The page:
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Can a California doctor’s apology be used in a malpractice claim?

On Behalf of | Jul 2, 2024 | Medication Errors

Say that something goes wrong while you’re being treated in a hospital, your doctor fails to diagnose a condition until it’s gotten extremely serious or you’re prescribed the wrong medication (or wrong dosage). What kind of apology you get – if any – may depend on where you are.

Most states have enacted some type of “apology law” that gives doctors protection from having their words used against them in a malpractice suit or other legal claim. This has largely been done to help improve communication and relationships between doctors and patients, which can suffer if a doctor is afraid to acknowledge an error or even show sympathy for a patient’s pain or less-than-optimal outcome.

Some states have what known as “total protection” apology laws. That means even if a doctor admits to making a mistake and apologizes, that can’t be used as evidence against them. Of course, it can be used to obtain other evidence that is admissible. Therefore, doctors in these states (which include neighboring Arizona and Oregon) don’t eliminate their liability for error or negligence by apologizing for it.

What does California law say?

Many states, including California, have “partial protection” apology laws. In these states, general expressions of sympathy can’t be used against a doctor, but specific apologies for errors or negligence can be.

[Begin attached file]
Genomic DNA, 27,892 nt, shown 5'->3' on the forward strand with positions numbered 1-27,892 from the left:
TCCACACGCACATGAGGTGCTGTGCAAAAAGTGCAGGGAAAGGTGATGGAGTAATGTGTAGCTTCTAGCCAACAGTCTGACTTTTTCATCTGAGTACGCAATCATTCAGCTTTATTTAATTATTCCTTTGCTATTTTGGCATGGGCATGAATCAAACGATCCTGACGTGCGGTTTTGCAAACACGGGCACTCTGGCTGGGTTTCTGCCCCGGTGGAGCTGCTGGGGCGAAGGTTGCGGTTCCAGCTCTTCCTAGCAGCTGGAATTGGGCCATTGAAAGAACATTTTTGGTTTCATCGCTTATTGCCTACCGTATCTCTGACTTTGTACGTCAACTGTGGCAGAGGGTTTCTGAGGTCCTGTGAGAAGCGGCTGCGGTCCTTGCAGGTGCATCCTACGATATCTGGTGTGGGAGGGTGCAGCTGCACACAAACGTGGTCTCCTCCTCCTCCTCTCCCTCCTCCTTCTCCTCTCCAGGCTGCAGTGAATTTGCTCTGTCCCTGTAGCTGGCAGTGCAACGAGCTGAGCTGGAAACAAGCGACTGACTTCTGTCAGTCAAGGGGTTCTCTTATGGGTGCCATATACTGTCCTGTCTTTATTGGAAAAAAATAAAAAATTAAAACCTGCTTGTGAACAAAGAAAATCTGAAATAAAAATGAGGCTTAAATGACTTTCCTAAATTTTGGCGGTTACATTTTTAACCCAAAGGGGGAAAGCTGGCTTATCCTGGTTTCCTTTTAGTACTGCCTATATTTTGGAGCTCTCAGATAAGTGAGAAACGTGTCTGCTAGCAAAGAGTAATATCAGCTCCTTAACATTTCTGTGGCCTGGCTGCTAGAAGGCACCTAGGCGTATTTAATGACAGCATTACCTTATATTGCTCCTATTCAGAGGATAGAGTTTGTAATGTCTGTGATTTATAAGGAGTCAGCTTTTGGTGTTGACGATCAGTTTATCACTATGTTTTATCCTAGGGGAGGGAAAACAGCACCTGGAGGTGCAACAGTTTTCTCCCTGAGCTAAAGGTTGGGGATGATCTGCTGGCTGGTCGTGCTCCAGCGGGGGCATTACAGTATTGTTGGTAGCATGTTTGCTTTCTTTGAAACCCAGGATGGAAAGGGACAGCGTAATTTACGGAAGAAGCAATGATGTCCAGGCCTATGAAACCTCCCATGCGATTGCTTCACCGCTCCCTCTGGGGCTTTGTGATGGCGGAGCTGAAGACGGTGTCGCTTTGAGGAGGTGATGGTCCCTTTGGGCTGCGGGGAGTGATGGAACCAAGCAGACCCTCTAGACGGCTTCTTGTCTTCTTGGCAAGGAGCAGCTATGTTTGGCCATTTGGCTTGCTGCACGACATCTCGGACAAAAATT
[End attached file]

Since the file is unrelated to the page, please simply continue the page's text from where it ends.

Each state’s law is written differently. California law states in part thatgestures expressing sympathy, regret, a general sense of benevolence, or suggesting, reflecting, or accepting fault relating to the pain, suffering, or death of a person, or to an adverse patient safety event or unexpected health care outcome… made to that person or the family or representative of that person…shall not be used or admitted into evidence in any civil, administrative, regulatory, licensing, or disciplinary board, agency, or body action or proceeding….”

Why listening and taking notes is crucial

The important thing to remember when something doesn’t go as it should is to ask questions and make sure you understand what doctors and others are telling you. Don’t be afraid to ask them to slow down, define terms and let you (or a loved one) take notes. 

Whether or not a doctor expresses regret or apologizes, having as much information as possible is valuable. It can give you a fuller picture of what happened, which in turn will help you – with legal guidance – determine whether you have a valid medical malpractice claim.